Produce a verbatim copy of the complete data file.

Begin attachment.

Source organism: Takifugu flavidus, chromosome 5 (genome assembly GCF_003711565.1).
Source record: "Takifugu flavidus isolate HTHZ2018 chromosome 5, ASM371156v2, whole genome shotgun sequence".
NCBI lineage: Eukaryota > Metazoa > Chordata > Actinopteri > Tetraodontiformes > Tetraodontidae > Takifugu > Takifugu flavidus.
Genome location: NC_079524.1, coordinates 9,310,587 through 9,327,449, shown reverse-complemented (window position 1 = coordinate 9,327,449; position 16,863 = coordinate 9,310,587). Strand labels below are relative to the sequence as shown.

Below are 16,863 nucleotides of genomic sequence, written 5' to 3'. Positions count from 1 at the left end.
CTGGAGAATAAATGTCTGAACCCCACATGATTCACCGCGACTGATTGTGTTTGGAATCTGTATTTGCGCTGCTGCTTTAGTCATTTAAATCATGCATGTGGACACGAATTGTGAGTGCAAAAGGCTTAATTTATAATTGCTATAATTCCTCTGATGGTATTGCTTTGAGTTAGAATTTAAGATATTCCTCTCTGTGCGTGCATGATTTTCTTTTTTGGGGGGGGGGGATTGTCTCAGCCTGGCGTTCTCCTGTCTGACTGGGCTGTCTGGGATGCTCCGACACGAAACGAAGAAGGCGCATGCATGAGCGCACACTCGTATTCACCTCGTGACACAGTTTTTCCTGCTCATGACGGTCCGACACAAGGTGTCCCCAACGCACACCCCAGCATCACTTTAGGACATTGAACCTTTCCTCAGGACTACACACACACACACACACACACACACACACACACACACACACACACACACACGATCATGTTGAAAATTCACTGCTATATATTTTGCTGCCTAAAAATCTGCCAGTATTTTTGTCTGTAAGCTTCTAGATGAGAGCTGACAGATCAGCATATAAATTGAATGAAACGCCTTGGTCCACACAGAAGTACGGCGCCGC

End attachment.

Source organism: Takifugu flavidus, chromosome 5 (genome assembly GCF_003711565.1).
Source record: "Takifugu flavidus isolate HTHZ2018 chromosome 5, ASM371156v2, whole genome shotgun sequence".
NCBI lineage: Eukaryota > Metazoa > Chordata > Actinopteri > Tetraodontiformes > Tetraodontidae > Takifugu > Takifugu flavidus.
Genome location: NC_079524.1, coordinates 9,310,587 through 9,327,449, shown reverse-complemented (window position 1 = coordinate 9,327,449; position 16,863 = coordinate 9,310,587). Strand labels below are relative to the sequence as shown.

Below are 16,863 nucleotides of genomic sequence, written 5' to 3'. Positions count from 1 at the left end.
CTGGAGAATAAATGTCTGAACCCCACATGATTCACCGCGACTGATTGTGTTTGGAATCTGTATTTGCGCTGCTGCTTTAGTCATTTAAATCATGCATGTGGACACGAATTGTGAGTGCAAAAGGCTTAATTTATAATTGCTATAATTCCTCTGATGGTATTGCTTTGAGTTAGAATTTAAGATATTCCTCTCTGTGCGTGCATGATTTTCTTTTTTGGGGGGGGGGGATTGTCTCAGCCTGGCGTTCTCCTGTCTGACTGGGCTGTCTGGGATGCTCCGACACGAAACGAAGAAGGCGCATGCATGAGCGCACACTCGTATTCACCTCGTGACACAGTTTTTCCTGCTCATGACGGTCCGACACAAGGTGTCCCCAACGCACACCCCAGCATCACTTTAGGACATTGAACCTTTCCTCAGGACTACACACACACACACACACACACACACACACACACACACACACACACACACACGATCATGTTGAAAATTCACTGCTATATATTTTGCTGCCTAAAAATCTGCCAGTATTTTTGTCTGTAAGCTTCTAGATGAGAGCTGACAGATCAGCATATAAATTGAATGAAACGCCTTGGTCCACACAGAAGTACGGCGCCGC